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John Harold Vernon Brierley was born in the third quarter of 1887 in Hulme.  His father was John Stamp Brierley (b. 1851 in Liverpool), a warehouseman.  Although born in Liverpool, his family moved to Manchester shortly afterwards.  Here he met his future wife, Janet Kate (Jeanette) Clark (b. 1858 in Manchester).  She and John were married in Hulme in 1881 and they had 9 children: Walter (b. 1882), Amy (b. 1884), Harry (b. 1885), then John, Florence (b. 1889), Alfred (b. 1890), Arthur (b. 1894), Frank (b. 1898) and finally Dorothy (b. 1901).


John jnr was quite ill in his infancy, as the 1891 Census finds him (aged 4) as a patient in the Monsall Fever Hospital.  I don’t know the precise nature of his condition but he obviously recovered.  In 1901, the family was living at 20 Marple Street, Hulme.  John snr is a warehouseman in the docks, as is his son Walter.  John jnr is 13 and not yet working but he will soon join his father and brother on the docks.  Unfortunately, I have not found the family in the 1911 Census, but from John’s Service Records we know that the family had moved by 1915 to 23 Warwick Road, Chorlton-cum-Hardy.  Initially John enlisted on 16 November 1915 with the Lancashire Fusiliers, with service number 35327 but when he was mobilised on 18 July 1916 he was assigned a new service number, 76452, and posted to the Sherwood Foresters (Nottinghamshire and Derbyshire Regiment), 16th Battalion.  16th (Service) Battalion (Chatsworth Rifles) came under orders of 117th Brigade in 39th Division.  John joined his Battalion as a rifleman in July 1916 and the Division was engaged in the closing phases of the Battle of the Somme.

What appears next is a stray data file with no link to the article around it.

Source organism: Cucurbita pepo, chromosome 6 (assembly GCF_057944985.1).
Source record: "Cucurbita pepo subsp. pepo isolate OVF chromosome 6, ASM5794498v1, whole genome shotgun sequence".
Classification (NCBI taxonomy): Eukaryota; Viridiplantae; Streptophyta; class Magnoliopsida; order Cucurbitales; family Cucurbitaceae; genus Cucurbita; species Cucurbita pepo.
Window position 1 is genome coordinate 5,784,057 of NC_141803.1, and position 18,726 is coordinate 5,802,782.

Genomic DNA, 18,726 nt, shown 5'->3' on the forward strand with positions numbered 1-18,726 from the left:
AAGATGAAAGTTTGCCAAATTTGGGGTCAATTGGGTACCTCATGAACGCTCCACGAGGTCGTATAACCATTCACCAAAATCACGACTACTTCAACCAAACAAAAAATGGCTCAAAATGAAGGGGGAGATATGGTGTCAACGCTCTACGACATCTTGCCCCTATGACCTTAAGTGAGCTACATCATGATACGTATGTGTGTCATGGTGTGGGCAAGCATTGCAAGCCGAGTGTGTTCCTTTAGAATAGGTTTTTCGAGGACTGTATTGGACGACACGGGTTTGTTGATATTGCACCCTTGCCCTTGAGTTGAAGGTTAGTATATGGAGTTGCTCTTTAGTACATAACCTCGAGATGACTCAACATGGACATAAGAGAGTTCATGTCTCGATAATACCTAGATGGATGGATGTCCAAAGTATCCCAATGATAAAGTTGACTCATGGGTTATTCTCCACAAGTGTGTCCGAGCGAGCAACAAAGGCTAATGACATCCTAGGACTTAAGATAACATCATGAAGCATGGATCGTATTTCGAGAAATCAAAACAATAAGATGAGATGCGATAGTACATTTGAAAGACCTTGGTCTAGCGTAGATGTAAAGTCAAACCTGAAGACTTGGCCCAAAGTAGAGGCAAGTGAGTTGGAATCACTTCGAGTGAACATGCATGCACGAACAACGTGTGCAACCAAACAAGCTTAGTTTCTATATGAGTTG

Early May 1917 finds the Battalion at rest and then in training at Brandhoek, near Ypres.  In the middle of the month they are occupied digging new trenches and on the 23rd they go into the trenches.  Their snipers are active and they receive some shelling.  On 28th the Germans carried out a raid on the Battalion’s lines, which is repelled.  They were relieved on 30 May.  For the first week of June, the Battalion was either at rest or supplying working parties to assist the Canadian tunnellers.  On 8 June they went back into the line and opened up a bombardment of the German front line.  The Germans retaliated and the Bn had 4 men killed and 5 wounded.  The Bn remained in the trenches until relieved on 15 June.  They return to the trenches on 24 June and the shelling continues.  Very unusually (almost uniquely) this Battalion War Diarist records the names of all men killed or wounded each day.  The entry for 29 June records: “The enemy heavily shelled HILL TOP with 5.9” shells.  Battalion Headquarters also received attention with shells of similar calibre. The Lewis Gun Teams were relieved by the teams of the 1/1 Cambridgshire Regt.”  There then follows a list of the 7 men wounded that day, including the name of 76452 Pte. Brierley. J. H.  John died of his wounds the following day, aged 29, at a casualty clearing station close to Lijssenthoek, where he is buried.

Rank:  Rifleman

Service No:  76452

Date of Death:  30/06/1917

Regiment/Service:  Sherwood Foresters (Notts and Derby Regiment), 16th Bn.

Grave Reference:  XIV. C. 13A.



John’s younger brother Arthur also enlisted.  He attested on 27 November 1914, was assigned service number 22109 and posted initially to 23Bn Manchester Regiment and then on 12 August 1915, transferred to 24Bn (Pioneers).  However, he succumbed to some illness or other and on 8 Jan 1916 he was discharged under King’s Regulations as no longer medically fit to serve.

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